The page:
Cert: TBC Runtime: 84 mins Director: Amos Giati
As part of the Director’s Fortnight West of the Jordan River is Amos Giati’s return to the occupied territories since 1992. Wadi 1981-1991 was his first piece, now we get a retrospective of if there is change in 25 years. Amos Giati is showing how regular citizens are trying to build bridges between the Israelis and Palestinians. Along with the people of the territories Giati tackles politicians, the military and activists. West of the Jordan River was an interesting retrospect, as I have not seen Wadi 1981-1991 I can’t really comment on any comparisons. One essential aspect of the film is that you will need some kind of knowledge of the issues in the territories. Giati’s interview techniques are very concise, stern and authoritative. Truly he doesn’t stick to conventional journalistic methods, he gets the answers you are wanting with no B.S. He has a very haunting look in his eyes when he interviews, it can be quite sinister. Probably this is how he gets such rigorous responses.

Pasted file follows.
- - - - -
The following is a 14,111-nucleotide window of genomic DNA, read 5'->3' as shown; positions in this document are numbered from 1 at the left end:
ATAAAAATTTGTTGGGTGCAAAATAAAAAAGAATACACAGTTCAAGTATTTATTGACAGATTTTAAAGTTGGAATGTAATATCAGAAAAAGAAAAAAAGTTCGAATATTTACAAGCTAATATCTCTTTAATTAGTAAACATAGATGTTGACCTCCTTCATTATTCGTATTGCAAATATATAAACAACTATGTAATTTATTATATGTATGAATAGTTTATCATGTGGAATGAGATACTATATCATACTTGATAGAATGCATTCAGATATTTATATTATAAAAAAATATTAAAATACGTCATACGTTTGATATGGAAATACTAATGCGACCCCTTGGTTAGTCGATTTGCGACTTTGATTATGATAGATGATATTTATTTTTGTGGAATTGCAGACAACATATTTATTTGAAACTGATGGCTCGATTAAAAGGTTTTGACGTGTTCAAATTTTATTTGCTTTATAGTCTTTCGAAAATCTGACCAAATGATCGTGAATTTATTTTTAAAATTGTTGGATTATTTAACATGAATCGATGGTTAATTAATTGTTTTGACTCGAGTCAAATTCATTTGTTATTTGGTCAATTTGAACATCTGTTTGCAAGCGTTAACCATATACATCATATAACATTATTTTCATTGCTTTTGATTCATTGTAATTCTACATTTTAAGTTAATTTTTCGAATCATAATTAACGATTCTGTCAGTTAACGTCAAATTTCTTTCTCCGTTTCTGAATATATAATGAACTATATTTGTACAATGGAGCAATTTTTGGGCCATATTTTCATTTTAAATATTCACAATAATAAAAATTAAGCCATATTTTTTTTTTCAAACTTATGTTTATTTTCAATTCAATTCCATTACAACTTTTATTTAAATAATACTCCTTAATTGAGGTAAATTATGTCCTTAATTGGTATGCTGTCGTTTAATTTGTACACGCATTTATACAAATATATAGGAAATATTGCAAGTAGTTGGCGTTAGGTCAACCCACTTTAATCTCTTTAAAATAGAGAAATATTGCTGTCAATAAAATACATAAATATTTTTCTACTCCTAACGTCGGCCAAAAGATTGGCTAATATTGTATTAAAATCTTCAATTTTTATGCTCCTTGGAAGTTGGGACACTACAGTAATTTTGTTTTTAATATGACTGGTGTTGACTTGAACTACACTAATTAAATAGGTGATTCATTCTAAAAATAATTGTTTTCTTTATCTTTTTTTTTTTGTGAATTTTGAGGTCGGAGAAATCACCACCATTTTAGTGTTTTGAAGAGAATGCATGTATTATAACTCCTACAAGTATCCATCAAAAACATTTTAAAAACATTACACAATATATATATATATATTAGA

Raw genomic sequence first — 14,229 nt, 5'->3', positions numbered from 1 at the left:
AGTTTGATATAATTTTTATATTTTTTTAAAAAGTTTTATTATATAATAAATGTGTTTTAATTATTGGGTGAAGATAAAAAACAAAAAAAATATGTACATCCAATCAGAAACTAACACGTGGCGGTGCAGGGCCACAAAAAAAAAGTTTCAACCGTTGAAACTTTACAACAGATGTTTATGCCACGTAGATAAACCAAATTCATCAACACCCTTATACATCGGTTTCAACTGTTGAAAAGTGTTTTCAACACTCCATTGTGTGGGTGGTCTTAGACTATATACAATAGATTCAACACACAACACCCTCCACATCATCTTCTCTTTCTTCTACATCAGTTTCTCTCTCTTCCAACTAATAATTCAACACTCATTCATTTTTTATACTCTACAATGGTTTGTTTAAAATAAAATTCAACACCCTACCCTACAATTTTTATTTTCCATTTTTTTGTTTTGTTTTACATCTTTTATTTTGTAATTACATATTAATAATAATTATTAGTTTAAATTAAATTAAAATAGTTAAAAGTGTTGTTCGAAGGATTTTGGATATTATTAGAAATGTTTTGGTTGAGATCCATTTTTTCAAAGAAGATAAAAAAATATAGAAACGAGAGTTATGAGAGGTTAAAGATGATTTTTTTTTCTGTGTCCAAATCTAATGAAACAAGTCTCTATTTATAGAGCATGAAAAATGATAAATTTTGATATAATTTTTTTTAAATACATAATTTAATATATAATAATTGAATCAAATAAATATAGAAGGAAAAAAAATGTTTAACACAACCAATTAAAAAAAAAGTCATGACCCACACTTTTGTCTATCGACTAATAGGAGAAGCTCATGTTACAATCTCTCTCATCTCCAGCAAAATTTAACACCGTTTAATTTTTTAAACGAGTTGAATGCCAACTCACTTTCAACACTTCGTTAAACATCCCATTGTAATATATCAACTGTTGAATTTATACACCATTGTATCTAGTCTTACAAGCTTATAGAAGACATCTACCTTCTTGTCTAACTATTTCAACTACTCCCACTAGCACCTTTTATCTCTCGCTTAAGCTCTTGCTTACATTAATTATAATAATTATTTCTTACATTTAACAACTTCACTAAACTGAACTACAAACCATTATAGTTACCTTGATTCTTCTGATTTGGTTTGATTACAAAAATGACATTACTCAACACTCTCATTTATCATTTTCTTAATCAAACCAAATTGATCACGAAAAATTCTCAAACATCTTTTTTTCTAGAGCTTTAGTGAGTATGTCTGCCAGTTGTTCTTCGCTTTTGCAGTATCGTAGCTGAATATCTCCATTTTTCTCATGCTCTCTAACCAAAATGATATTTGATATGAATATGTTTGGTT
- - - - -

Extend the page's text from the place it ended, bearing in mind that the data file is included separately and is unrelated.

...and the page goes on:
What is humbling about West of The Jordan River is sense of community between some Israelis and Palestinians. Some people are trying to reach out to their fellow man and live harmoniously. Surely if the people are ready for this, why can’t both sides compromise? If it was that simple I guess. It seems like the stalemate between both sides is in an eternal limbo, and bloodshed is still causing a lot of hurt between both side. Giati is really trying to show us that if the people can unify, these communities can provide a platform to peace. As positive as I sound, West of the Jordan River wasn’t for me. It grabbed my attention but it isn’t my style of documentary. What irritated most was the music, during every chapter was the same melody. It was unbearable at sometimes! West of the Jordan River was a shade to long if you ask me, a 60 minute documentary would of sufficed. But it’s message was very potent!